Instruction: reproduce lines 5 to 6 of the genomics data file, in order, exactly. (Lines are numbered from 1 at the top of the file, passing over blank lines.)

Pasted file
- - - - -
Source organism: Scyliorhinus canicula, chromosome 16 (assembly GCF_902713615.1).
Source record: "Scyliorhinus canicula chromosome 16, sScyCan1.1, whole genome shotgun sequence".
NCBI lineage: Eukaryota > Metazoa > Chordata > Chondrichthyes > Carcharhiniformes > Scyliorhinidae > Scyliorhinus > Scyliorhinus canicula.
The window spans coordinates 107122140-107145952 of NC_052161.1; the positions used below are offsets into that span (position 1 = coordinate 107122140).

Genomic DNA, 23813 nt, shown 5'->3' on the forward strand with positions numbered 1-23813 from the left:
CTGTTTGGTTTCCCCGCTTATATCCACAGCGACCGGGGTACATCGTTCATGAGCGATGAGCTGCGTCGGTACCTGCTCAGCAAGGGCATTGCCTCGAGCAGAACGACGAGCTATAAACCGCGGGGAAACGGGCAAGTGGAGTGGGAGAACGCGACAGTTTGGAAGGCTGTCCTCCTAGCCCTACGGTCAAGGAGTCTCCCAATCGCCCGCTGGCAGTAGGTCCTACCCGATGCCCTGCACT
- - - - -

Genomic DNA, 23813 nt, shown 5'->3' on the forward strand with positions numbered 1-23813 from the left:
CTGTTTGGTTTCCCCGCTTATATCCACAGCGACCGGGGTACATCGTTCATGAGCGATGAGCTGCGTCGGTACCTGCTCAGCAAGGGCATTGCCTCGAGCAGAACGACGAGCTATAAACCGCGGGGAAACGGGCAAGTGGAGTGGGAGAACGCGACAGTTTGGAAGGCTGTCCTCCTAGCCCTACGGTCAAGGAGTCTCCCAATCGCCCGCTGGCAGTAGGTCCTACCCGATGCCCTGCACT